In 2009, a celestial enigma unfolded as a massive star, 25 times the mass of our Sun, mysteriously vanished from sight.
Known as N6946-BH1, this star had initially shown signs of becoming a supernova, brightening to a luminosity of a million suns. However, instead of exploding, it faded away, leaving astronomers puzzled. Attempts to locate it using the Large Binocular Telescope (LBT), Hubble, and the Spitzer space telescope yielded no results. The star was then labeled a "failed supernova," with the prevailing theory suggesting that it had collapsed into a black hole.
The recent deployment of the James Webb Space Telescope (JWST) has provided new data that could potentially solve this cosmic mystery. A study published on the arXiv preprint server utilized data from JWST's NIRCam and MIRI instruments to identify a bright infrared source at the position where N6946-BH1 was last observed. This source is believed to be a remnant dust shell, possibly material ejected from the star as it brightened. Another possibility is that it could be an infrared glow from material falling into a black hole.crossorigin="anonymous">
|Illustration of how a failed supernova can become a black hole. Credit: NASA/ESA/P. Jeffries (STScI)|
Interestingly, the study also revealed not just one, but three remnant objects at the star's last known position. This new finding challenges the failed supernova theory, suggesting that the 2009 brightening could have been the result of a stellar merger. The data leans more towards this merger model but does not entirely rule out the failed supernova theory.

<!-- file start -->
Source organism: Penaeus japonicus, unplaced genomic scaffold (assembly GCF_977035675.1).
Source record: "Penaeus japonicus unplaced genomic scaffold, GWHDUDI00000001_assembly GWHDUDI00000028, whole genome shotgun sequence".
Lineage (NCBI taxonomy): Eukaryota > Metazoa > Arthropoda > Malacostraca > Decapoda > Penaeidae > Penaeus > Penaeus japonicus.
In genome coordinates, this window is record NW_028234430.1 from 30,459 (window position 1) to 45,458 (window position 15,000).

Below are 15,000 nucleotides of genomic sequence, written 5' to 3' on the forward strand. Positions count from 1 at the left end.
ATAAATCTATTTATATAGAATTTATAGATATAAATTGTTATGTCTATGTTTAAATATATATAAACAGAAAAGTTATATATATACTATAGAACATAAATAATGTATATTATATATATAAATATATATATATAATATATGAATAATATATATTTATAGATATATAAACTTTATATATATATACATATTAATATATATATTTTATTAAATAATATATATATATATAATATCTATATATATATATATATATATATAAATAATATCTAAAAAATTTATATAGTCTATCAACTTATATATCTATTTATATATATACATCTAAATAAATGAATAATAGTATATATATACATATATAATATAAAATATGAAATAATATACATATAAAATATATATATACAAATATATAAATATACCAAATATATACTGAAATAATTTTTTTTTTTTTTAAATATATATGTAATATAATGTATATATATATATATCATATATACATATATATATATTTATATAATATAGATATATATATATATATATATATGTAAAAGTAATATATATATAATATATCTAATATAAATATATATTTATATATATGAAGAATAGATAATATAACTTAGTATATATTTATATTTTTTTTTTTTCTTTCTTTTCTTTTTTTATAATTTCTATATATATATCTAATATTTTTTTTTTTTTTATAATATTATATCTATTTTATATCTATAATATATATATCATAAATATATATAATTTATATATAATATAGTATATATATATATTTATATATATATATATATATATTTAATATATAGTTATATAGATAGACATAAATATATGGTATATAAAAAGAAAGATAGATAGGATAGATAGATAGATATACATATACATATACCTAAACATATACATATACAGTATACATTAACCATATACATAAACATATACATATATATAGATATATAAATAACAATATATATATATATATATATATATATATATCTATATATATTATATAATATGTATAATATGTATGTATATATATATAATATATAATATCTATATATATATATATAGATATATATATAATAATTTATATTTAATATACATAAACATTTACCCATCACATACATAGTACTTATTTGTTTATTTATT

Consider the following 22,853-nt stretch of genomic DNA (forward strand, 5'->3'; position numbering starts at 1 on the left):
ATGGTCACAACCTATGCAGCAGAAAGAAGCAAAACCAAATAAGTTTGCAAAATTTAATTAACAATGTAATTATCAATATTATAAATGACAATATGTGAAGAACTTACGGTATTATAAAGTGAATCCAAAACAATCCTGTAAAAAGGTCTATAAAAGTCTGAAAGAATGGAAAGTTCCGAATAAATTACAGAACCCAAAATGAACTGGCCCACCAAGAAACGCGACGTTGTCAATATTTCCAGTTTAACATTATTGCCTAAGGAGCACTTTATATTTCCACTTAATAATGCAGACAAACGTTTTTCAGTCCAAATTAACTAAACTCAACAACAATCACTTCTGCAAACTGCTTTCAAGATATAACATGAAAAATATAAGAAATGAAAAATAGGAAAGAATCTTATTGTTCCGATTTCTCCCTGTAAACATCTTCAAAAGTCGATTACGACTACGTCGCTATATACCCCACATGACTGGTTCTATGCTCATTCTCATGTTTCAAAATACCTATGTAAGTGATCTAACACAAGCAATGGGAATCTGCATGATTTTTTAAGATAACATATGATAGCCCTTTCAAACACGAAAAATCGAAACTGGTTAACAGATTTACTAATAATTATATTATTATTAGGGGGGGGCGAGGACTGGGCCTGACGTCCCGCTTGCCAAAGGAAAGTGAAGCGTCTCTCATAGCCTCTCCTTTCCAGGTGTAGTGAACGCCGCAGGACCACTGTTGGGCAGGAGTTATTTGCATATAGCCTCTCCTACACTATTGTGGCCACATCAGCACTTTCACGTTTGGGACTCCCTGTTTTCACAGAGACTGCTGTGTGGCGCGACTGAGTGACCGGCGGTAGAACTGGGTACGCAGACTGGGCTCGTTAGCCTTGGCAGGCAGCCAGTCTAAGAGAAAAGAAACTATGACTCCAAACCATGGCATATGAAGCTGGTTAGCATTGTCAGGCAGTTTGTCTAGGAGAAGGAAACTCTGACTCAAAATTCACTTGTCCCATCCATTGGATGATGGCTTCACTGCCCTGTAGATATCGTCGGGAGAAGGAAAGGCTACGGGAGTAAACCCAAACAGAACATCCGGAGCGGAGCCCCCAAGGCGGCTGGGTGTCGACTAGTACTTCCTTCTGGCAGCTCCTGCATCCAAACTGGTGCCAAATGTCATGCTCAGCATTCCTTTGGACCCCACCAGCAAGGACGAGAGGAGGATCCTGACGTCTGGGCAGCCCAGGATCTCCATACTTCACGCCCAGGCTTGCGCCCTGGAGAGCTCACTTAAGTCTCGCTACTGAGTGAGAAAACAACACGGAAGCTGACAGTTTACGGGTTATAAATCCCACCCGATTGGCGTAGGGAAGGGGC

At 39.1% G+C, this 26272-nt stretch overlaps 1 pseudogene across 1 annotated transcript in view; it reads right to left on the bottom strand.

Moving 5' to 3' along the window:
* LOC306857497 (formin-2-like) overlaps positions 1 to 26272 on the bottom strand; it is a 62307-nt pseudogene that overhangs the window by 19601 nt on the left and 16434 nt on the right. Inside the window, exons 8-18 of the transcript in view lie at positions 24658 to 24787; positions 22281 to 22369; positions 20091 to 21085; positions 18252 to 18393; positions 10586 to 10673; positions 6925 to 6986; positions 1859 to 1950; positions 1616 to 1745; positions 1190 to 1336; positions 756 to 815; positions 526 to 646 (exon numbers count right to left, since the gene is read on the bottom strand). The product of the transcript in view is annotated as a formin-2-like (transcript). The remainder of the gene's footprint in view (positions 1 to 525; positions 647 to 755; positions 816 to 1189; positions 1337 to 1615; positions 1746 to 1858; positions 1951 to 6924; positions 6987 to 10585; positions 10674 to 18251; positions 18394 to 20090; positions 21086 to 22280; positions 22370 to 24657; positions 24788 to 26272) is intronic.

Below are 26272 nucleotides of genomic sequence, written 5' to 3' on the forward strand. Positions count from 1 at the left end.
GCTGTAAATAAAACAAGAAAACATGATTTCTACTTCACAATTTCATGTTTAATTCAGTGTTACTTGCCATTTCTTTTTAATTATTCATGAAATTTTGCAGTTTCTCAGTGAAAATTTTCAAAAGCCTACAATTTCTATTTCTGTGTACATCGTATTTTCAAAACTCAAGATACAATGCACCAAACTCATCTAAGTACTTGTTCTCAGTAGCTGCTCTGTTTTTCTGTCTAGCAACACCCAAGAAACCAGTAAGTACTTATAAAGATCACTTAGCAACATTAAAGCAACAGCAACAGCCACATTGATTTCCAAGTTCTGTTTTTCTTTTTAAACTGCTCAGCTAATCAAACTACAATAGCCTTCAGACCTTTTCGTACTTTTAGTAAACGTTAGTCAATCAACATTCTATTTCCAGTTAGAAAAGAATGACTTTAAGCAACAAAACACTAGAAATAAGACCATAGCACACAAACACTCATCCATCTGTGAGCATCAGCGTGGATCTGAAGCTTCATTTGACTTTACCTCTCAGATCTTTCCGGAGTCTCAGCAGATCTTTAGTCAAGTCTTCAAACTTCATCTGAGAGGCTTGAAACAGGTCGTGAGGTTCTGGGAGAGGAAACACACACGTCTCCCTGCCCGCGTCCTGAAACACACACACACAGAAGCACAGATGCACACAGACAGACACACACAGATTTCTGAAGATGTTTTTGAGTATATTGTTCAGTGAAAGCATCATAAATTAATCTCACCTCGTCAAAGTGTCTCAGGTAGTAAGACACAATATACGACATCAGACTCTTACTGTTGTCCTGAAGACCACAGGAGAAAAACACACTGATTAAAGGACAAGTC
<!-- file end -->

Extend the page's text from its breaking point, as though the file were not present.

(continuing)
The discovery has significant implications for our understanding of supernovae and stellar mass black holes. It raises questions about whether massive stars necessarily become supernovae before transforming into black holes. N6946-BH1 is located in a galaxy 22 million light-years away, and the fact that JWST could distinguish multiple sources at that distance is a testament to its capabilities. As more data becomes available, astronomers hope to differentiate between true failed supernovae and stellar mergers, enhancing our understanding of the final stages of stellar evolution.
The findings not only add a new layer of complexity to our understanding of stellar life cycles but also showcase the incredible capabilities of the James Webb Space Telescope in unraveling cosmic mysteries.